This was the biggest surprise to me. The summary is a bit vague, but I assumed from the cover with the boy and girl holding hands while wearing scrubs, that Sloane and James would enter The Program together and that their fight would be keeping each other sane during their stay. I was wrong wrong wrong. James is in and out before Sloane ever gets there, and that really shocked me. James is a huge character, a huge presence, but really, for roughly a third of the novel, he's nothing more than a memory and then, nothing more than the shadow of a memory. So that was my big shock. The revelation that was designed to be the big twist really wasn't, I did see it coming (although this twist was further presented in the epilogue, and that moment DID shock me big time). I think most readers will as well. I don't want to spoil that moment, however, but I will say there is a character in The Program who is remniscent of a character in Aprilynne Pike's Earthbound, and although I actually root for the character in Earthbound to be more successful in one aspect, I think the character in The Program is going to be instrumental in The Treatment.
The Program is a a book that will most likely hit close to home. It's one of those books where I read it and think, "yeah, this could totally happen," and that scares the crap out of my. It's designed to make you think. If you couldn't ever show negative emotion, do the positive ones mean anything? If you're not allowed to cry or yell or be sad or angry or hurt, would you break? If you lost all your memories of everyone you'd ever loved, would you be able to find your way back to them? Would your heart still know them if your mind didn't? What would you be willing to trade for just one memory? These are all questions you will ask yourself. I can't wait for The Treatment. I am a little apprehensive about it because so much happens right at the end of The Program that I wonder how it will all be resolved in only one more book, but I'm really excited to find out the answers to all my questions. Suzanne Young is a very talented writer who can convey a lot in a little time so I have faith that she will more than meet this challenge.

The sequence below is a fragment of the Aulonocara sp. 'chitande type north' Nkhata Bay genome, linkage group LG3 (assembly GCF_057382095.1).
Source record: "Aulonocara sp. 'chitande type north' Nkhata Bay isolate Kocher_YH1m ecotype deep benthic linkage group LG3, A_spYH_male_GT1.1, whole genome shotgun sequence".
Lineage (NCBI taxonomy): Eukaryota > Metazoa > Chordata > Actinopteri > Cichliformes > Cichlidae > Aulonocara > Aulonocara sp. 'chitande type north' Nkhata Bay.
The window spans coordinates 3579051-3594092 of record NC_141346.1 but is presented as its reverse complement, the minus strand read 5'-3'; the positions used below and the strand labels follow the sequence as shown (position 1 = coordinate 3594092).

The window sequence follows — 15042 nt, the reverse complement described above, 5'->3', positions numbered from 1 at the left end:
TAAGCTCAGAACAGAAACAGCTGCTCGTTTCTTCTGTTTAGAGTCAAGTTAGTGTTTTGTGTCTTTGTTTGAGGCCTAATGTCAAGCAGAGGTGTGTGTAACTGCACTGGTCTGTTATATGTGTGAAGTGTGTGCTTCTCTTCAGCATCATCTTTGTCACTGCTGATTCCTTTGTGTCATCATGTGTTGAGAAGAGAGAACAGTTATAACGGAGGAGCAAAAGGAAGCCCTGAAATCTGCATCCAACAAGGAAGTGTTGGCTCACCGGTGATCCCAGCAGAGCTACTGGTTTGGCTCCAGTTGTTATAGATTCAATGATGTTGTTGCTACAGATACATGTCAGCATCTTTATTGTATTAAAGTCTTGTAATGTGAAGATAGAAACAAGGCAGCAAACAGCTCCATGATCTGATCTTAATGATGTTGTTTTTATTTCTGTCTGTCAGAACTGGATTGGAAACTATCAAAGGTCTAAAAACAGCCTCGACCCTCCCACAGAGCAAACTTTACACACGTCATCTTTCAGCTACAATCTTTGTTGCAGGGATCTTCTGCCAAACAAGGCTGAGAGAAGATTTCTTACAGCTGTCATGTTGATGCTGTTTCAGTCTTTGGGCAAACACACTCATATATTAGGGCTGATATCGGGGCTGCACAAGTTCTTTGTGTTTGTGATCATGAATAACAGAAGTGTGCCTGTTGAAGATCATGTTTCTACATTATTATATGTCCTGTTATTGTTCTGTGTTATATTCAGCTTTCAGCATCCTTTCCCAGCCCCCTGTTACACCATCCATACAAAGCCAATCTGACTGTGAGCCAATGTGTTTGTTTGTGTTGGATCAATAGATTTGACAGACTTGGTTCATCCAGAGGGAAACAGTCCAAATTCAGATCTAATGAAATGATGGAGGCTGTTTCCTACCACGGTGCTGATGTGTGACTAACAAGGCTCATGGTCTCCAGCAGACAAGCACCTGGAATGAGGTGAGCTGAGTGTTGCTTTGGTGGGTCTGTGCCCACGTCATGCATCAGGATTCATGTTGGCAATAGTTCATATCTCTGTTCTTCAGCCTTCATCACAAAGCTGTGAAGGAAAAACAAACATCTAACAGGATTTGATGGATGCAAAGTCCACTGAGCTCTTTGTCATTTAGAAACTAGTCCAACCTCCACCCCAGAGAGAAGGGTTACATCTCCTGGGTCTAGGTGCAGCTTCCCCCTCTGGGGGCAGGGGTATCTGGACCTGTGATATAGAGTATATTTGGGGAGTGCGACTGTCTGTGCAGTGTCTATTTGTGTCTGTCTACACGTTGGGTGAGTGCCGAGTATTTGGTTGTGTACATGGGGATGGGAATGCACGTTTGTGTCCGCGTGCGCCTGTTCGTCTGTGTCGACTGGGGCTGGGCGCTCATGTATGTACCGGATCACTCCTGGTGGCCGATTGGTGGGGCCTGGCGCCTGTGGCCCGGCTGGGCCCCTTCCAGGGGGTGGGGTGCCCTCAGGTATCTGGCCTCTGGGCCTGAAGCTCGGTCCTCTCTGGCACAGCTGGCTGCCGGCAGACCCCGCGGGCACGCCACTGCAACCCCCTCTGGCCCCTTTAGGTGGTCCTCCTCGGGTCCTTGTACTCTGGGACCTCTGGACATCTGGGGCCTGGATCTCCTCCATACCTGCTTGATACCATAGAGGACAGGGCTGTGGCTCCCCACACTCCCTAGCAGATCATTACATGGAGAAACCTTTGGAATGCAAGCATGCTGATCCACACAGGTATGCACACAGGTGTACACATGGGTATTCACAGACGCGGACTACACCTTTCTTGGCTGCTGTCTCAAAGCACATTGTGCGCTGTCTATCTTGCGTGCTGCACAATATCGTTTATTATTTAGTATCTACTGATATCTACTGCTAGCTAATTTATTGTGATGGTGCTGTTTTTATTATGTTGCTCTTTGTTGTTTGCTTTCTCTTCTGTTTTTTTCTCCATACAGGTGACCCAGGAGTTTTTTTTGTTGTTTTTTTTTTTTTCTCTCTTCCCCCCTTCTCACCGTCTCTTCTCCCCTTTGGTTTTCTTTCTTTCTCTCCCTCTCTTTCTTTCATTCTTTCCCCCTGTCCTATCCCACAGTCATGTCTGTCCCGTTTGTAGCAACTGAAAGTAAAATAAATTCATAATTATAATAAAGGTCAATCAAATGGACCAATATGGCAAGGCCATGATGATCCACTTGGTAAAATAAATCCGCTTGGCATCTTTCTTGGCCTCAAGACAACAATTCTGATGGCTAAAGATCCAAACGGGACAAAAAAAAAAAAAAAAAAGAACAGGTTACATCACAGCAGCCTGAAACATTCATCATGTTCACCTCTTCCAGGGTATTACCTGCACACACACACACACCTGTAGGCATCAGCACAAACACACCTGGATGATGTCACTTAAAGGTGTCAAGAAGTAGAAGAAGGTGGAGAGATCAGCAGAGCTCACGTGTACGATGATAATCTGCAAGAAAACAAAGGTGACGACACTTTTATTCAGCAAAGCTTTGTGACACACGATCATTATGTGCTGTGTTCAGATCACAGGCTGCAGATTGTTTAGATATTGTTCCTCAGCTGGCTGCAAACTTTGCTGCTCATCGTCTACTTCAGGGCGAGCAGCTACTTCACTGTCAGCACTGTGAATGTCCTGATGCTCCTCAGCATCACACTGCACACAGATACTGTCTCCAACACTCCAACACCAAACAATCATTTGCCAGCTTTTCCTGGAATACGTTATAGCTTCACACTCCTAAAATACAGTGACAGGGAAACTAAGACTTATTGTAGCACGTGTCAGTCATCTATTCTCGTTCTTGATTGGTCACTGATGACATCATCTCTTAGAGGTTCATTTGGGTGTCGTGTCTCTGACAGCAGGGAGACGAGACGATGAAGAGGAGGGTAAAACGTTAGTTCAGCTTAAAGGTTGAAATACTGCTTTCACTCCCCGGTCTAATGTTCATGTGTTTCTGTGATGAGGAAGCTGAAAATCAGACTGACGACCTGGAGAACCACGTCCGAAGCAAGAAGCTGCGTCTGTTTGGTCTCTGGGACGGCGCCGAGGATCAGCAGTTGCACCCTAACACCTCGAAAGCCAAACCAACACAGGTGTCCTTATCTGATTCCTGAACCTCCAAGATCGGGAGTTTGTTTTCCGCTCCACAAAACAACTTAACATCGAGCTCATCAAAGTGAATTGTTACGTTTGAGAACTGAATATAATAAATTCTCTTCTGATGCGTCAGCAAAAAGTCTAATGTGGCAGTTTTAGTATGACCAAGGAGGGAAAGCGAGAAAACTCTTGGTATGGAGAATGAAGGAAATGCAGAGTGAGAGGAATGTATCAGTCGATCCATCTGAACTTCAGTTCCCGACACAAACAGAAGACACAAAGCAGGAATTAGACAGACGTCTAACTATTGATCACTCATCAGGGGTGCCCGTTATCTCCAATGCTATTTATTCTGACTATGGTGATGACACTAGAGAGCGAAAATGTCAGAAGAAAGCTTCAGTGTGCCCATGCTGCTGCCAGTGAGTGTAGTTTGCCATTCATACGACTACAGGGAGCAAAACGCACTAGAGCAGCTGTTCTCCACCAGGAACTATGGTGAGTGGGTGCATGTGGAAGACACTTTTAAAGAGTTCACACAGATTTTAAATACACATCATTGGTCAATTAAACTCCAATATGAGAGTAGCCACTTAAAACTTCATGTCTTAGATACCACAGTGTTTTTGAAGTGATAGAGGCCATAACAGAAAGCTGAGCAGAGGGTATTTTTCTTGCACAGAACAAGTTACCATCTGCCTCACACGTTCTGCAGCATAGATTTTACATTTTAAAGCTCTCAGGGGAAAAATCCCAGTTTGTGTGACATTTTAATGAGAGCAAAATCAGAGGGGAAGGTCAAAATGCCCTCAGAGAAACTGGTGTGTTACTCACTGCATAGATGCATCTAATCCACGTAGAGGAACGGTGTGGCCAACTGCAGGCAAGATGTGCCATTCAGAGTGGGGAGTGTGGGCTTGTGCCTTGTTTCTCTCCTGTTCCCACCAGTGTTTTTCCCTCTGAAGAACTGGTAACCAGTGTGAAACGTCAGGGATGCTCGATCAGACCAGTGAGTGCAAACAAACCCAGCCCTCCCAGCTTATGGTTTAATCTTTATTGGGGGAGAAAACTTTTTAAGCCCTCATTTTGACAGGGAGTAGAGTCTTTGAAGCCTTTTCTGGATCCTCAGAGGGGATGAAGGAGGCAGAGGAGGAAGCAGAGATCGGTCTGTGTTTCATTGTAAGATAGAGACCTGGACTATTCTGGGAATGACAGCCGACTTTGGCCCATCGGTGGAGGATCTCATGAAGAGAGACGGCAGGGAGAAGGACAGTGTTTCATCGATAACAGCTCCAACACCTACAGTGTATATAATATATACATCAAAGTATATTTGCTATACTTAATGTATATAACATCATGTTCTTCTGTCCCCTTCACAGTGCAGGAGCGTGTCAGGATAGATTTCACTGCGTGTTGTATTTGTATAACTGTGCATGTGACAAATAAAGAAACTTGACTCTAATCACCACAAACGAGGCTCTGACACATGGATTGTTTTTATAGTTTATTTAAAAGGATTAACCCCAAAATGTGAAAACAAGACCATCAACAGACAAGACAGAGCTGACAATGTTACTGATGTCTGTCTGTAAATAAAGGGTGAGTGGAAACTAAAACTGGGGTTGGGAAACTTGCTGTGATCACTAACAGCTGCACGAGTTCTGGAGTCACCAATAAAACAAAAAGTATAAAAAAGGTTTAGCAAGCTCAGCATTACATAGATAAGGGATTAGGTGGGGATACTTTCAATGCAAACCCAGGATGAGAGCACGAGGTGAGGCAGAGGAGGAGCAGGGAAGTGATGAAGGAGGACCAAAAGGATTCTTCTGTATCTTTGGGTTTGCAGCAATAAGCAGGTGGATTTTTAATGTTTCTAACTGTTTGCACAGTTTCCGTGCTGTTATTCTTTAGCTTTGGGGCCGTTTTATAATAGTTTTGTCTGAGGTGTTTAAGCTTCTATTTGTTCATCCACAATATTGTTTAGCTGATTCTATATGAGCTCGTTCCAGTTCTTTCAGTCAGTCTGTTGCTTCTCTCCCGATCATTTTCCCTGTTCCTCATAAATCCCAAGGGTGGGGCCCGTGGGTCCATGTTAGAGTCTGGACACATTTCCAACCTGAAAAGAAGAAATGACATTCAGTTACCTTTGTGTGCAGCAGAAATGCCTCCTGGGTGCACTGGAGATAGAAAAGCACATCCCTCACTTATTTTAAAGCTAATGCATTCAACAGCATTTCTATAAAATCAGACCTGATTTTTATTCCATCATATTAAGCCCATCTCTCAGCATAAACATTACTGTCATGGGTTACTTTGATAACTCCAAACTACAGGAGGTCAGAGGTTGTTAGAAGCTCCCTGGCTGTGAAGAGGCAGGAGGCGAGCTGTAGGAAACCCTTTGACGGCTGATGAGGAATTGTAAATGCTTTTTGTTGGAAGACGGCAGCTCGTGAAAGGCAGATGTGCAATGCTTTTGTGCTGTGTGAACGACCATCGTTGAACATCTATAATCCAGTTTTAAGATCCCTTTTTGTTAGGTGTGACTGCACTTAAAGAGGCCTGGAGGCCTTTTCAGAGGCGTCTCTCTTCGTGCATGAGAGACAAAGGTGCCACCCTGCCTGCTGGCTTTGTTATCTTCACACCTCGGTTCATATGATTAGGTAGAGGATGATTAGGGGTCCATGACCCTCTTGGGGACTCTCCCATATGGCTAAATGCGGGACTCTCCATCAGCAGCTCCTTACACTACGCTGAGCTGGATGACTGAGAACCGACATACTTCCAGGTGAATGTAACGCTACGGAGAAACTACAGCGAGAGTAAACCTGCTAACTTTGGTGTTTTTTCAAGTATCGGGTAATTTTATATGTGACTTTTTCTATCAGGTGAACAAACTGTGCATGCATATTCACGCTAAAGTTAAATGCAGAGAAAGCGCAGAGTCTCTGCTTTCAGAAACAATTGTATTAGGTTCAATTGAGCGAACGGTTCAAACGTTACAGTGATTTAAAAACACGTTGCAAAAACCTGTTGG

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About the Author:
Originally from New York, Suzanne Young moved to Arizona to pursue her dream of not freezing to death. She currently resides in Tempe, where she teaches high school English. When not writing obsessively, Suzanne can be found searching her own tragic memories for inspiration.

Suzanne is the author of several books for teens, including THE PROGRAM, A NEED SO BEAUTIFUL, and A WANT SO WICKED.

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11 comments:

  1. absolutely loved this book! Suzanne's Young's writing is just fantastic!

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    1. I know. I can't wait for The Treatment!

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  2. I've been wanting to read this book for quite awhile but never got around to it. Your review makes me want to read it even more!

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    1. I hope you can get to it soon. It's really, really good!

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  3. Absolutely loved this book. I could not put it down and I cried a LOT while reading it. So glad you enjoyed it!

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    1. Uh oh! Better hide those tears or The Program might come for you. ;)

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  4. I absolutely adore this book. SO MUCH. I am so eager to read The Treatment!

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  5. Loved this review! I've never heard of this book until now and your thoughts on it make me want to pick it up very soon. :)

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  6. Excellent review! Have kicked around starting this, but reluctant to start ANOTHER series. Sounds good though. :)